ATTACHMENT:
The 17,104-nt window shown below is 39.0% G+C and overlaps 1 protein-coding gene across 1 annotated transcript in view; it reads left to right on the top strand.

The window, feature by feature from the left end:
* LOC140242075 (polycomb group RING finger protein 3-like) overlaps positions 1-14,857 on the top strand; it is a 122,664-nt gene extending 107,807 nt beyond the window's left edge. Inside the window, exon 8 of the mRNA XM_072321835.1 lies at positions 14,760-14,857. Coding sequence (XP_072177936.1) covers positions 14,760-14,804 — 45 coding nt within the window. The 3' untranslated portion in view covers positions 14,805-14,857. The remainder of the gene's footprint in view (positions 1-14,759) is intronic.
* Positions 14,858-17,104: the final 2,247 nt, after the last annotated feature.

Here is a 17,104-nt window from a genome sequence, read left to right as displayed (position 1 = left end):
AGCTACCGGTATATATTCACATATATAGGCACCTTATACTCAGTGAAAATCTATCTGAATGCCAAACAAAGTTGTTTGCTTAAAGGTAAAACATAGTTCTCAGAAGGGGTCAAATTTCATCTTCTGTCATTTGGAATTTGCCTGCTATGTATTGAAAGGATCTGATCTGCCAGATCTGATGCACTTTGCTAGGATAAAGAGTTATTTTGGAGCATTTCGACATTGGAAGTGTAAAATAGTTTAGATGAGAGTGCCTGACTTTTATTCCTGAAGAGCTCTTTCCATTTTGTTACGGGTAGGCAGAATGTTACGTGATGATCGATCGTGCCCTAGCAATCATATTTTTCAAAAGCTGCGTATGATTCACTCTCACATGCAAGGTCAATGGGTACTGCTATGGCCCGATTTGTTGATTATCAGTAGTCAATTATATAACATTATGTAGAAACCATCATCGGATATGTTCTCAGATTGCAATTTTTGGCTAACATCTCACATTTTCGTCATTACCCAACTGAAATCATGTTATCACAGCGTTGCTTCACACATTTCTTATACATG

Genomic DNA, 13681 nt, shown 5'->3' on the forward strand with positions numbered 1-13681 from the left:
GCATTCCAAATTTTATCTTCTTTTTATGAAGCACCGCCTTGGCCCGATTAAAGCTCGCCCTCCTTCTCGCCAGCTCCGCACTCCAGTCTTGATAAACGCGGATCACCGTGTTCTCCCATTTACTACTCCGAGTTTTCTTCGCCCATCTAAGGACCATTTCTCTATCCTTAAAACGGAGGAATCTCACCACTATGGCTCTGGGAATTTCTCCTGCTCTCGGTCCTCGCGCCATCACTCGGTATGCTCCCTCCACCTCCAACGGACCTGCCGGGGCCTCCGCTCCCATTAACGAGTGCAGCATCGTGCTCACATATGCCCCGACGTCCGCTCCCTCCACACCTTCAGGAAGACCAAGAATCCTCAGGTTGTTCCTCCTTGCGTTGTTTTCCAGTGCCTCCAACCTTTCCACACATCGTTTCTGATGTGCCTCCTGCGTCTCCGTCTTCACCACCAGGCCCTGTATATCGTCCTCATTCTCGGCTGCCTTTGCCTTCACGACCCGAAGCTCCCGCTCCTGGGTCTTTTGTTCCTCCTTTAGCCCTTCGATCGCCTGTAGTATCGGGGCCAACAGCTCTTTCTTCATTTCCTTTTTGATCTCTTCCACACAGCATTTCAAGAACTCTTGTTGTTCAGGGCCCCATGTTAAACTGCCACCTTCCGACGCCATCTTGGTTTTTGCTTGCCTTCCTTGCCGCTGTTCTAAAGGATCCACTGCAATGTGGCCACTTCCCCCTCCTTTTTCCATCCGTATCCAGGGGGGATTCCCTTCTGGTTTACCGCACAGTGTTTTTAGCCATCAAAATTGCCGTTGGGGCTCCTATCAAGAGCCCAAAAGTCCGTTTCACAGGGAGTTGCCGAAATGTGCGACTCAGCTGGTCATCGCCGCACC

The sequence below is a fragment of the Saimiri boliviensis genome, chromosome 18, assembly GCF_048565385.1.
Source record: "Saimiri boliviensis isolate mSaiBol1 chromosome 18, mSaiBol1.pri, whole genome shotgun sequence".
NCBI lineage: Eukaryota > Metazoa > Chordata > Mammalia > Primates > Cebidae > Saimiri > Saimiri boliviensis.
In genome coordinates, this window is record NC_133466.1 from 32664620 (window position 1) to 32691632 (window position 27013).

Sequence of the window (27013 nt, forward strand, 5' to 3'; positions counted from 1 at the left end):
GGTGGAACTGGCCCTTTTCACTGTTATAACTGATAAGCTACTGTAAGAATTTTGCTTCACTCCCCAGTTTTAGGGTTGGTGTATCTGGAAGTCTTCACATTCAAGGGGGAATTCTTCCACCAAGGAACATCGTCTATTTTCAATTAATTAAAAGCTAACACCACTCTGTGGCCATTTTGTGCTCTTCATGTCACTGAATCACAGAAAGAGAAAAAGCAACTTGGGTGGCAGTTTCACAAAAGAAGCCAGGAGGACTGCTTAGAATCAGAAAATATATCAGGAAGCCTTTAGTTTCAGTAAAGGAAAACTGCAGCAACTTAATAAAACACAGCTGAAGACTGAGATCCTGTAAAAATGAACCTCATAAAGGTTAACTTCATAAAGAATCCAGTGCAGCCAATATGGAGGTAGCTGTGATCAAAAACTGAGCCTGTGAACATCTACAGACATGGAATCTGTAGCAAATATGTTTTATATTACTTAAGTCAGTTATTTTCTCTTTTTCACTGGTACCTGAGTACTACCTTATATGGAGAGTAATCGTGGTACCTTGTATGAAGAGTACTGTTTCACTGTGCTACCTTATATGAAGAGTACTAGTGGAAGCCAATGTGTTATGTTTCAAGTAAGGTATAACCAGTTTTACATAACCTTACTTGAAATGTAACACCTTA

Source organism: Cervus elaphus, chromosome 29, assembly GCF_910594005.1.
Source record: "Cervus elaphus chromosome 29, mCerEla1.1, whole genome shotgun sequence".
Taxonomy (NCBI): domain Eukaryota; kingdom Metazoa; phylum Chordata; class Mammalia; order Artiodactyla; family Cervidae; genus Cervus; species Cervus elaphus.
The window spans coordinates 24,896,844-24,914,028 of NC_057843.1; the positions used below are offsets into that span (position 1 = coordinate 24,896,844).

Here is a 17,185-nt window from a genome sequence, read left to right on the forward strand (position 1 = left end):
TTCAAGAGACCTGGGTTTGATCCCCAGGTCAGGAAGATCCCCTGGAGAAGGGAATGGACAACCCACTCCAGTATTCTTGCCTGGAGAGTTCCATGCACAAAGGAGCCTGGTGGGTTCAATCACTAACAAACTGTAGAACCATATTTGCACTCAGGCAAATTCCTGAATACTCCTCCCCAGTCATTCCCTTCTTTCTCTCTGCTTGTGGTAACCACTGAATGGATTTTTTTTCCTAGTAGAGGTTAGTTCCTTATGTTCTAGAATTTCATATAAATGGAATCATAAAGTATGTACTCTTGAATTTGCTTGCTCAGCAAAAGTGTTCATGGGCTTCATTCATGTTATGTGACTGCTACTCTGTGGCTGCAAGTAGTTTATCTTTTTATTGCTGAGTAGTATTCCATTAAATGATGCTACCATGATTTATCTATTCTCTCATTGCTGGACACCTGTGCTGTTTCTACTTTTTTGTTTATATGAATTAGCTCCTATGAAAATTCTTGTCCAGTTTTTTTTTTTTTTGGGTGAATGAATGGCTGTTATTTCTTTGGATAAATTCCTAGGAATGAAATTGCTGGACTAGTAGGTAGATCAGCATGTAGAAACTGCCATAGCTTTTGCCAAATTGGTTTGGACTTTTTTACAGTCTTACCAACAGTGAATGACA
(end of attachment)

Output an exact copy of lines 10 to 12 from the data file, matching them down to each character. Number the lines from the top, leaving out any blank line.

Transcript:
Source record: "Saimiri boliviensis isolate mSaiBol1 chromosome 18, mSaiBol1.pri, whole genome shotgun sequence".
NCBI lineage: Eukaryota > Metazoa > Chordata > Mammalia > Primates > Cebidae > Saimiri > Saimiri boliviensis.
In genome coordinates, this window is record NC_133466.1 from 32664620 (window position 1) to 32691632 (window position 27013).